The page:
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Aug15

Go ahead. Do a Google News search on 'outrage' ...

Posted on Saturday, August 15, 2015

...or, here, let me save you time: 5,430,000 returns.

  • "Apparent 'pay to cite' offer sparks internet outrage"
  • "How Pretty Little Liars managed to outrage..."
  • "Hillary gets her outrage on"
  • "Euthanization of mother grizzly at Yellowstone prompts outrage"
  • "Murder case sparks national outrage over immigration"
  • And so on...

We love to be outraged.

In a recent opinion piece in The Dallas Morning NewsRalph Strangis writes that the news media also loves "outrage."

"The more divisive a story, the better for business," he writes.

The News' editorial board member Mike Drago attributes it all to the "culture of outrage." 

All I know is that four journalists in the last four months have told me that their bosses now look at "click counts." Meaning, their job performance is based on how many times people are triggered by an image, headline, and meta paragraph on social media to click through to the full story posted online. So, the more you incite, the higher your "click count," the better quarterly performance review journalists receive.

A television executive told me the topic was "boring." Of course he would. I imagine that clicks mean even more in television where journalism was long ago tossed out the studio window.

But when:

  • a journalist at mainstream newspaper tells me that he and his colleagues are measured by clicks. They are also encouraged to post to social media video and images that they take in addition to cranking out stories.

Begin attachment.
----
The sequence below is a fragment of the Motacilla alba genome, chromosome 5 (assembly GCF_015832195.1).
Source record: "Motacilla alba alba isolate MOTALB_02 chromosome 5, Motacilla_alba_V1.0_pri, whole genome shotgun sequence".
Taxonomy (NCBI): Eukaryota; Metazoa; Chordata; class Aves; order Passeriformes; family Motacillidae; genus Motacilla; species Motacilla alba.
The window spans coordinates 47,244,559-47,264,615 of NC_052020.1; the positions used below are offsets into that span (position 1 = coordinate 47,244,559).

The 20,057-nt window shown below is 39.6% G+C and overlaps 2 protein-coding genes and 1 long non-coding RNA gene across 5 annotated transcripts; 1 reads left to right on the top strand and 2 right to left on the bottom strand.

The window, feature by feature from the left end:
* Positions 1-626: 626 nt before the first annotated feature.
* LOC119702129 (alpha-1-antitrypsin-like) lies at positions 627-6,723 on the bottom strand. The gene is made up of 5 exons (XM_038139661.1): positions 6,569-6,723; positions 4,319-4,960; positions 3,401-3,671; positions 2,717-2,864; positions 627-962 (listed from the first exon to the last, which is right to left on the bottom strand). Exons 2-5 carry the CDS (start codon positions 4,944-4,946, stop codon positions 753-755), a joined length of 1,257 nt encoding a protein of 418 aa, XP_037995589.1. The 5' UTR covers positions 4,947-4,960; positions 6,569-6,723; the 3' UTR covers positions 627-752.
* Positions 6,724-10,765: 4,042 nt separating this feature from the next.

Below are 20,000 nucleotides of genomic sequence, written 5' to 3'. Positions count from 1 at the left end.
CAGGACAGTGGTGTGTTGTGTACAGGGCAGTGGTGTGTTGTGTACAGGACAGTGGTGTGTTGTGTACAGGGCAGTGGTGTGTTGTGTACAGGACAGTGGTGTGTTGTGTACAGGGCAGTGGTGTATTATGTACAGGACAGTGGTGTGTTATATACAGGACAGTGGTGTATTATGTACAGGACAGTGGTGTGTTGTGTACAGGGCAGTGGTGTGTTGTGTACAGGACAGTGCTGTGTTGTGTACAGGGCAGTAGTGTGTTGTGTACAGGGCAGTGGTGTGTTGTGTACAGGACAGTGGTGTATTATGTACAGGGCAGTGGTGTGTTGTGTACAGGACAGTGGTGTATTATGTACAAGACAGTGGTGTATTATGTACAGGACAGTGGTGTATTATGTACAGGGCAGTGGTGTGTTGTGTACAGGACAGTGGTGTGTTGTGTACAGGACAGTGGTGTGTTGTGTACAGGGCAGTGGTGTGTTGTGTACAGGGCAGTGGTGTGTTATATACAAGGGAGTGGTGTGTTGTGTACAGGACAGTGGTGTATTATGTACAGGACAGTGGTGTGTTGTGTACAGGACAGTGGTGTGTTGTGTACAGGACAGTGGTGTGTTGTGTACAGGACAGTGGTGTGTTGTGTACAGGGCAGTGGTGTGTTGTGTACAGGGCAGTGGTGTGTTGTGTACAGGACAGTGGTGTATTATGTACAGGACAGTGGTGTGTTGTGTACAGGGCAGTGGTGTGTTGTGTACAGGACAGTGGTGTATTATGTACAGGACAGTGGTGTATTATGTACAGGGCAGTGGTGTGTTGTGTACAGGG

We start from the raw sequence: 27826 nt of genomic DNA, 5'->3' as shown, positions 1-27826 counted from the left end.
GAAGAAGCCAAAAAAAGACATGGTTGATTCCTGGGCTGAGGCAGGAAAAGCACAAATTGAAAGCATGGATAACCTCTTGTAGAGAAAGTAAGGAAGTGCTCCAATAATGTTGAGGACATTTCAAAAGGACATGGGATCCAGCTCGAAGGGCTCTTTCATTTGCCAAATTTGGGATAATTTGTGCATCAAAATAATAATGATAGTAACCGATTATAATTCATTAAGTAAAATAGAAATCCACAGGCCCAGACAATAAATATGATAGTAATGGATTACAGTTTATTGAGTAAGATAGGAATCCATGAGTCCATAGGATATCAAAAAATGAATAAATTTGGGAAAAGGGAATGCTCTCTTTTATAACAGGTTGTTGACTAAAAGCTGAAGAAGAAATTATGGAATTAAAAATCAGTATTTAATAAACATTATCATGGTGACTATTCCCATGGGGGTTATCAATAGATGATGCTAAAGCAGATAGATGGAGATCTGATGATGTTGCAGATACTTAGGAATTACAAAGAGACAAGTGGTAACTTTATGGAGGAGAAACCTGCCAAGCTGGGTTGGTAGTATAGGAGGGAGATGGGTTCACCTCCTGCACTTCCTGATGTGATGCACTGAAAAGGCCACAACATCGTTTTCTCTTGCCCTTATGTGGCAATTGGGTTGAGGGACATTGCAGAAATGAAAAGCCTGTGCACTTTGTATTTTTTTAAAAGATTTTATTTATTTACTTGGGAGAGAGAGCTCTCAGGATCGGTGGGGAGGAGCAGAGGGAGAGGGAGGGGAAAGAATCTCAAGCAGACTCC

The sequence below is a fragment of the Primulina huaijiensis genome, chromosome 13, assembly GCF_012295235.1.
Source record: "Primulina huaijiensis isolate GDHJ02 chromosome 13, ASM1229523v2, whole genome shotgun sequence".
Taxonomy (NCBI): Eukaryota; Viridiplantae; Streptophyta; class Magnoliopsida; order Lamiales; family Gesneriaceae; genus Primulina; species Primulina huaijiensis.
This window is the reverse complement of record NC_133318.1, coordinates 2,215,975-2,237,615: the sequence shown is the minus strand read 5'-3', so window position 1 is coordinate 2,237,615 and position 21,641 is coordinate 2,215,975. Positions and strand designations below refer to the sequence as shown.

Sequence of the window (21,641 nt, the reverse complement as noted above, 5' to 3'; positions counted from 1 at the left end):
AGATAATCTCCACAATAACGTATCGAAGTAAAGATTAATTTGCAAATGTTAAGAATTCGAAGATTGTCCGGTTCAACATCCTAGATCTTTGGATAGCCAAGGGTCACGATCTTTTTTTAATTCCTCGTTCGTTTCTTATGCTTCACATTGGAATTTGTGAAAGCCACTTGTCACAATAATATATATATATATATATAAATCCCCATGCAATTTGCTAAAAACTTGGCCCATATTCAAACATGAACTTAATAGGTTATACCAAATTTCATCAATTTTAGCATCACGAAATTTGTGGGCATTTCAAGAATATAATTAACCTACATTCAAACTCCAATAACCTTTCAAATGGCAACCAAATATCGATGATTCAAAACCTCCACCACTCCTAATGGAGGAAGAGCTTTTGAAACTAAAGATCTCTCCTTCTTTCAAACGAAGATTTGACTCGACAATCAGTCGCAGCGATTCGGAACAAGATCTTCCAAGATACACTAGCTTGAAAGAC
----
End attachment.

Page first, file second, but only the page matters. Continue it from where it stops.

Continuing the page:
• a columnist at a salacious tabloid tells me he does not always believe what he's writing. His goal is just to stir things up so he can get "get eyes on the page" (so the paper can make payrol and a profit by selling more ads) (to beer distributors, nightclubs, and sexually oriented businesses, I might add).

That is when I know journalism is dead. It's all about stirring up a response.

A sports publication buddy in Chicago tells me it's always been this way. Maybe. But social media enables outrage an it has only become a player in the last decade. There is a reason it's nicknamed "Hatebook."

And that is where community relations comes into play.

Social media easily allows us to form Tribes of Outrage.

Pissed off about how beer openers are called "church keys?" There's probably an online group for you somewhere. Hate toll roads? Use hashtag #trollroads. Convinced that the U.S. Confederate flag is a cultural symbol? Well, we all know how that turns out.

With as much time and patience Elettore has invested in social media -- and as often as we use it for our clients -- even we get tired of the yammer clans. My colleague Jeff Herrington says that social media exaggerates the opinions held by a vast minority. In a city of 1.3 million, those 50 people you know online can really sound like an army. Even when they are the same 50 people over and over again. Especially when 1,200 RSVP for a Facebook event to activate the community and 50 show up. The same 50.

It make me wonder if the much-referenced social media victory of "Arab Spring" was actually inspired by social media or was it just simultaneous activity going on while the real business of political change was underway. Change that doesn't seem to have had much staying power, by the way. And what the hell ever became of the Occupy movement? It's so 2011.

Doing some background work on influencers, this morning we stumbled into one neighborhood nest of vipers. The theme of their discussion board seems to be complaining about the lack of services and support they were getting from their municipality. Yet, with the same discussion threads, they were trashing the city's elected and professional leaders.

So let me see if I understand this correctly. You slap your boyfriend around and then wonder why he doesn't bring you roses?

At least they have found their tribe. And they have opportunities to believe their small minority is triggering an Arab Spring by posting anonymous blog comments on tabloids that are supported by ads sold to gentlemen's clubs.

Outrage, indeed.

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